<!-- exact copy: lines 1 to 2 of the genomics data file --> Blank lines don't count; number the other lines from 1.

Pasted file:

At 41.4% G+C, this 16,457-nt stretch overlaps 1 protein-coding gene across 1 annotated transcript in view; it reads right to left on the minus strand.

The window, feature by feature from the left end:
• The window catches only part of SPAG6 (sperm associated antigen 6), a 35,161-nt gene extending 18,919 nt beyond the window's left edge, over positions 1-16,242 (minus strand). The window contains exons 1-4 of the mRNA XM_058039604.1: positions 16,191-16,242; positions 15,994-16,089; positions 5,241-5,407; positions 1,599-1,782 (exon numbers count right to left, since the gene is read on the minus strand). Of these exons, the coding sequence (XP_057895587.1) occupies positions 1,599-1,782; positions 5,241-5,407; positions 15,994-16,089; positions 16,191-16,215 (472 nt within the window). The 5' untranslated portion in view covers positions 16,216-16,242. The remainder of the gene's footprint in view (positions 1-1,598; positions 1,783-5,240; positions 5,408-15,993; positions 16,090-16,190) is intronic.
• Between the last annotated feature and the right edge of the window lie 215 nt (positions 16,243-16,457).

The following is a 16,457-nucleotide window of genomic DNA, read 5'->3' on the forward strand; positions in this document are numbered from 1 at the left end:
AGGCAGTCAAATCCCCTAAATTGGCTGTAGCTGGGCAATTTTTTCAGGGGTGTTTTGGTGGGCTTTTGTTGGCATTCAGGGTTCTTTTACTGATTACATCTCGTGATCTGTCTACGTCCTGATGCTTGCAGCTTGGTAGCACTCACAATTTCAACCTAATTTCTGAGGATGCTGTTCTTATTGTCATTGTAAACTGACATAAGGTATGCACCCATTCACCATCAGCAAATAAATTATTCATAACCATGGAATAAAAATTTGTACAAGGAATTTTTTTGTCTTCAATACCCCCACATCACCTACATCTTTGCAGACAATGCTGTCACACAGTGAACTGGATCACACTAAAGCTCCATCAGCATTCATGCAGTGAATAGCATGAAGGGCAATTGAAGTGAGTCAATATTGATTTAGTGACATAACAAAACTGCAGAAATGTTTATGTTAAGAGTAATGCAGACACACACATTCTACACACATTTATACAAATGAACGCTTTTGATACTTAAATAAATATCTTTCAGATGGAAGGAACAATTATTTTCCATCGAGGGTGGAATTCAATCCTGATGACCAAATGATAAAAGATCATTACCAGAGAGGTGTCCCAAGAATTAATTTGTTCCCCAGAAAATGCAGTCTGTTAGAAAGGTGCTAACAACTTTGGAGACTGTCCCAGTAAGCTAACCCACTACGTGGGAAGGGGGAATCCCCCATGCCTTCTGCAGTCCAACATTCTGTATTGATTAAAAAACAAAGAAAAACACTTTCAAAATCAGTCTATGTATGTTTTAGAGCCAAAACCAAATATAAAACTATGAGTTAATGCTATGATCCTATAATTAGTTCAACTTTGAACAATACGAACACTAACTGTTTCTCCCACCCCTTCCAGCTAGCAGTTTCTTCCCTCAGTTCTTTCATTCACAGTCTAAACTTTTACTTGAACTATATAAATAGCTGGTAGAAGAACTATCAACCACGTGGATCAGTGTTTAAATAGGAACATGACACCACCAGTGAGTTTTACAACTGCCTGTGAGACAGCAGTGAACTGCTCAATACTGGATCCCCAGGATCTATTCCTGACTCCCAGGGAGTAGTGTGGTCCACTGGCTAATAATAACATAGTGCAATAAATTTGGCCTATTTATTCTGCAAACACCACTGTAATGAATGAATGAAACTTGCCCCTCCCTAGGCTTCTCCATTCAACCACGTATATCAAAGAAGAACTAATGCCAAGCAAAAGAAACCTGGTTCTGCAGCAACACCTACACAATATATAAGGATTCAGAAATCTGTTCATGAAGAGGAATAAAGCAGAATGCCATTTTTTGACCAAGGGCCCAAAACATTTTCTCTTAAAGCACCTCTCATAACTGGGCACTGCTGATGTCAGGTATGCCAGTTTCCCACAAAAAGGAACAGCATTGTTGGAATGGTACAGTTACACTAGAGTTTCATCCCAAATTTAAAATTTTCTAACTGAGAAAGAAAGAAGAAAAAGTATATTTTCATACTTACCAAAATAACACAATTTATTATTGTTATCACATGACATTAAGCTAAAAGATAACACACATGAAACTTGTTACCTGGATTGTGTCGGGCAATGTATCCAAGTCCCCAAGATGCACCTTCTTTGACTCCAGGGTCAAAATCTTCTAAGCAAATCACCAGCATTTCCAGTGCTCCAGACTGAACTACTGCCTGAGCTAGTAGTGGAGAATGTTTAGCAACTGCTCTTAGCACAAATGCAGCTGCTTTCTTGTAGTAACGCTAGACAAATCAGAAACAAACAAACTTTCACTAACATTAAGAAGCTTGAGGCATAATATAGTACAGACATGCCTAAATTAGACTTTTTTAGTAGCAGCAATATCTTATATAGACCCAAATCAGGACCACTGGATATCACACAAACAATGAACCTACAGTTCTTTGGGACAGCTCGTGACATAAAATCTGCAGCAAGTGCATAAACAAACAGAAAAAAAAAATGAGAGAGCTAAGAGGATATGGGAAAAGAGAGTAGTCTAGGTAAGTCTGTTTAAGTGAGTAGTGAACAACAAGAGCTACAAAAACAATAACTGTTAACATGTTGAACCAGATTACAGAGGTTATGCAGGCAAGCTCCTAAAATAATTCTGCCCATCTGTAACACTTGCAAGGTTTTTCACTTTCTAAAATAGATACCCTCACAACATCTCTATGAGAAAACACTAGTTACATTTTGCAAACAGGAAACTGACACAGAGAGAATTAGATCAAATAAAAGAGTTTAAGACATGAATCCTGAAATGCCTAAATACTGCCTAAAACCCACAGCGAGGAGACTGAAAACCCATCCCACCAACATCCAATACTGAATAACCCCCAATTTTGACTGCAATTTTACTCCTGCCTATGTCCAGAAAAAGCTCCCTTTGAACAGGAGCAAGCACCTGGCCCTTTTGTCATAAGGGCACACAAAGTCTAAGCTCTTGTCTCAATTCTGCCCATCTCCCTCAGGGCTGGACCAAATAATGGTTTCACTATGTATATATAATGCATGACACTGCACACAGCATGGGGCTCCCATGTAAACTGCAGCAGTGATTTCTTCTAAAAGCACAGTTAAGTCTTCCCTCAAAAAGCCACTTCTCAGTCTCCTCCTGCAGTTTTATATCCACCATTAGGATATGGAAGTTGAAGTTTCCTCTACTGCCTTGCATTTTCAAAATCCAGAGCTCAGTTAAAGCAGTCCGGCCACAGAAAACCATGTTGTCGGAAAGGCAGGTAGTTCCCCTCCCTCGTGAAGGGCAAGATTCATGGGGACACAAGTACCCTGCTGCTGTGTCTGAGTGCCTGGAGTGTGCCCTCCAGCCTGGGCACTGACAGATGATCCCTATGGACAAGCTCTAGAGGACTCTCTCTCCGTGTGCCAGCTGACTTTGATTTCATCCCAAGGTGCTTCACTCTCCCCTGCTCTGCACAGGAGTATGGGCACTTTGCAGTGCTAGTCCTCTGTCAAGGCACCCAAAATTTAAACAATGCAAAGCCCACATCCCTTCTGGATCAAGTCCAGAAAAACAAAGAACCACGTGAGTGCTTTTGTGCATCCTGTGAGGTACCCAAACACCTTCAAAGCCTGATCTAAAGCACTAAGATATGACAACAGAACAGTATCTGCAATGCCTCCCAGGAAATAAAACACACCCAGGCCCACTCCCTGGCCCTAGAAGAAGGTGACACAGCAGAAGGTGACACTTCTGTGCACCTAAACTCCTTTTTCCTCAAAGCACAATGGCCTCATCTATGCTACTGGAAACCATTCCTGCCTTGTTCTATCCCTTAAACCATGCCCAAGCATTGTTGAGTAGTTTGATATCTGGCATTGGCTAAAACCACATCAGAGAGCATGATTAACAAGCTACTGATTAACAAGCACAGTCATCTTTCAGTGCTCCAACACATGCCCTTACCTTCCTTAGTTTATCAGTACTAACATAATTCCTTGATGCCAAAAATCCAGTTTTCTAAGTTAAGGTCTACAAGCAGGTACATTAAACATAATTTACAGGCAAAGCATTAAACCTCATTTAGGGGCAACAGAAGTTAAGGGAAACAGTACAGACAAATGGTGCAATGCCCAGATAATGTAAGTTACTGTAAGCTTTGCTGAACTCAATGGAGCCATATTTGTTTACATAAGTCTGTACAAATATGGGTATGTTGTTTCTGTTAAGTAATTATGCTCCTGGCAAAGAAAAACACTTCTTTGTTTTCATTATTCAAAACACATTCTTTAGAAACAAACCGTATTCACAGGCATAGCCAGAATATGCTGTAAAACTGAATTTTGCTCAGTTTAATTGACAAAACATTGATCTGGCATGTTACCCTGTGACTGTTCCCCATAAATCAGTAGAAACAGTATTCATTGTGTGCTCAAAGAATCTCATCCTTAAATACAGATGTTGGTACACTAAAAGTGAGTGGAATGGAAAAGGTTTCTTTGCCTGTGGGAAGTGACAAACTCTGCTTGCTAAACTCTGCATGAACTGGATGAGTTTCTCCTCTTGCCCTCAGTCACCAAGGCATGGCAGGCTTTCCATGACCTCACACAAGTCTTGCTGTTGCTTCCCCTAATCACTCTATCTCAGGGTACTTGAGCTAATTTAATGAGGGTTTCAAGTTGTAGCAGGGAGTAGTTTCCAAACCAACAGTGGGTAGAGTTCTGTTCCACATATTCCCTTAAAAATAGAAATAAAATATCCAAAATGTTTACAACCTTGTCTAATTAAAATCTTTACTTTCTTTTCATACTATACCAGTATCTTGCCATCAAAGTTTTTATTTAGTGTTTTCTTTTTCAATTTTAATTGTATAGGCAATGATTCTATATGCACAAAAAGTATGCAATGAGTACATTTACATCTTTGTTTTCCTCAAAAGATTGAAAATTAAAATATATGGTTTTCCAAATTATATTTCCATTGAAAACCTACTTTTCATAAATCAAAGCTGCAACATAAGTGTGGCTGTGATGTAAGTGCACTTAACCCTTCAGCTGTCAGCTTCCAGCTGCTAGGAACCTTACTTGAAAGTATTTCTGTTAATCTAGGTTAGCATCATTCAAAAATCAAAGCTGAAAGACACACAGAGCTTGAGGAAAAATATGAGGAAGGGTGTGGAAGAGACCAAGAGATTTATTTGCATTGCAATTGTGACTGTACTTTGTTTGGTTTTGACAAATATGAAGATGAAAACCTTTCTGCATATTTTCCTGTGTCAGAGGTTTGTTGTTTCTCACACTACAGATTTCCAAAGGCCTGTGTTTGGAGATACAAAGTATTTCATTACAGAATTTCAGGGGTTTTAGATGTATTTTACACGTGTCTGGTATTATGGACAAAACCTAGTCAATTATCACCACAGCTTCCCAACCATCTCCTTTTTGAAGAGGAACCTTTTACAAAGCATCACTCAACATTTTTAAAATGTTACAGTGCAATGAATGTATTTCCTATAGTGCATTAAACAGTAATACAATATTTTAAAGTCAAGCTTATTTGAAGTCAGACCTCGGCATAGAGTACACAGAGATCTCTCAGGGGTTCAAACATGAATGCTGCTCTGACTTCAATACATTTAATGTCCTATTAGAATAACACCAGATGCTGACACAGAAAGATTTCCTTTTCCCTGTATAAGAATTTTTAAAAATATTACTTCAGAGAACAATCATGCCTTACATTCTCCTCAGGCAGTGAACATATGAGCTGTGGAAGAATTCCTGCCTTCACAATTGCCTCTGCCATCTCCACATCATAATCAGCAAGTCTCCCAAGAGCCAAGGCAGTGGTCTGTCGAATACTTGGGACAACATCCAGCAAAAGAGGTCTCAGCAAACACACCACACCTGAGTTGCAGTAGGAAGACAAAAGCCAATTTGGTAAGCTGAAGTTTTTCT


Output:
At 41.4% G+C, this 16,457-nt stretch overlaps 1 protein-coding gene across 1 annotated transcript in view; it reads right to left on the minus strand.

The window, feature by feature from the left end: